The Securities and Exchange Commission (the “SEC”) charged GPL Ventures LLC, GPL Management LLC, Alexander J. Dillon, Cosmin I. HempAmericana, Inc., Panait (the “GPL Defendants”), and Salvador E. Rosillo, Seaside Advisors, LLC, and Lawrence B. Adams on Friday, August 13th (aka Larry Adams).
GPL Ventures LLC and GPL Management LLC are co-owned and controlled by Dillon, a 32-year-old New Jersey resident, and Panait, a 35-year-old New York resident and Romanian citizen. In addition, the two co-own and operate Blackbridge Capital LLC, a hazardous lending firm similar to GPL Ventures.
Lawrence Adams, 66, is the owner of Seaside Advisors LLC, a New Jersey corporation that bills itself as a consulting business that assists public firms in finding favorable financing.
According to the SEC Complaint, the GPL Defendants have been operating as unregistered dealers since 2017 by privately acquiring large blocks of stock in approximately 140 microcap issuers and publicly selling those blocks into the market for their own account, generating at least $81 million in gross proceeds.
The Complaint further claims that, as part of their continued dealer registration breaches, GPL Defendants illegally supported stock promotion activities in the microcap issuers with which they were dealing – an unlawful practice known as “stock scalping.”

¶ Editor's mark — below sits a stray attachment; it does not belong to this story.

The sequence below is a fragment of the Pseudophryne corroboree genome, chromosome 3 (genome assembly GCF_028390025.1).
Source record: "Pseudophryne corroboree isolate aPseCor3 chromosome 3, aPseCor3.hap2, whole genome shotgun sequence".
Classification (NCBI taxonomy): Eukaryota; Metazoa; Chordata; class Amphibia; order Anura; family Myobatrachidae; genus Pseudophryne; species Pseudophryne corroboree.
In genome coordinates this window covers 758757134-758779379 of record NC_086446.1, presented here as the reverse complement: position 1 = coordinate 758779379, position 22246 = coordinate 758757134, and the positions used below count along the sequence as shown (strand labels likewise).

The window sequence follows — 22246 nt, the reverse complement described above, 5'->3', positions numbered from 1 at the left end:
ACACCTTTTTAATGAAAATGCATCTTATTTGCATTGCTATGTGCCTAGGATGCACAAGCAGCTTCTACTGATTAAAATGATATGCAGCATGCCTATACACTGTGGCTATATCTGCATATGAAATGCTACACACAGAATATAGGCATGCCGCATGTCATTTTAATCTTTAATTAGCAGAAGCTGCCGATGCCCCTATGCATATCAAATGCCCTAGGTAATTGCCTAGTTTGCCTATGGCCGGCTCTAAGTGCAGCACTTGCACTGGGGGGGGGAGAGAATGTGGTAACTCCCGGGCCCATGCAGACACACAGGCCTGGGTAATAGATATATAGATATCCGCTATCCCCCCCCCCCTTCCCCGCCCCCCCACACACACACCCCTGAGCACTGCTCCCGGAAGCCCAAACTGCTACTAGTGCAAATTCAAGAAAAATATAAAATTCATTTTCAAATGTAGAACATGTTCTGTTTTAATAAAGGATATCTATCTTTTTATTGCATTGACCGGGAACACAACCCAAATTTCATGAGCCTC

Scalping acts by GPL Defendants included offering cash to HempAmericana in return for unregistered shares of its stock. The GPL Defendants then demanded that HempAmericana and its CEO, Rosillo, divide the profits of the transaction with Seaside Advisors. As a consequence, Rosillo sent monies to Seaside Advisors and its CEO, Lawrence Adams, as well as another person, in order to support the GPL Defendants’ illegal scalping and covert advertising operations.
HempAmericana made false public statements concerning how the cash obtained from the GPL Defendants were used. Seaside Advisors, Lawrence Adams, and another person recruited others to market HempAmericana. Those advertisements failed to disclose that the GPL Defendants sponsored the campaigns and that the GPL Defendants planned to sell HempAmericana shares while paying promoters to suggest that investors acquire the stock.
The SEC additionally charges the GPL Defendants with securities fraud for misrepresenting to broker-dealers about their participation in the scalping scam.
More Information about the HempAmericana Scheme
The HempAmericana scheme can be summarized as follows: (1) the GPL Defendants repeatedly acquired stock purportedly sold under the Regulation A registration exemption, contingent on the issuer sending a portion of the stock sales proceeds to Seaside; (2) Seaside then paid Individual A, a professional stock promoter; (3) Individual A hired promoters, or middlemen, who in turn hired other promoters, to promote the stock; and (4) the GPL Defendants sold the stock
Furthermore, the GPL Defendants lied to their stockbrokers that they were not participating in the promotional activities in order to deposit and sell their HempAmericana shares.
Furthermore, HempAmericana’s Regulation’s “Use of Proceeds” represents A circular neglected to disclose that major percentages of the proceeds from stock transactions would be utilized for stock marketing.
More about Seaside’s Participation
The GPL Defendants’ investment in HempAmericana was contingent on the business employing Seaside Advisors to promote the company’s stock.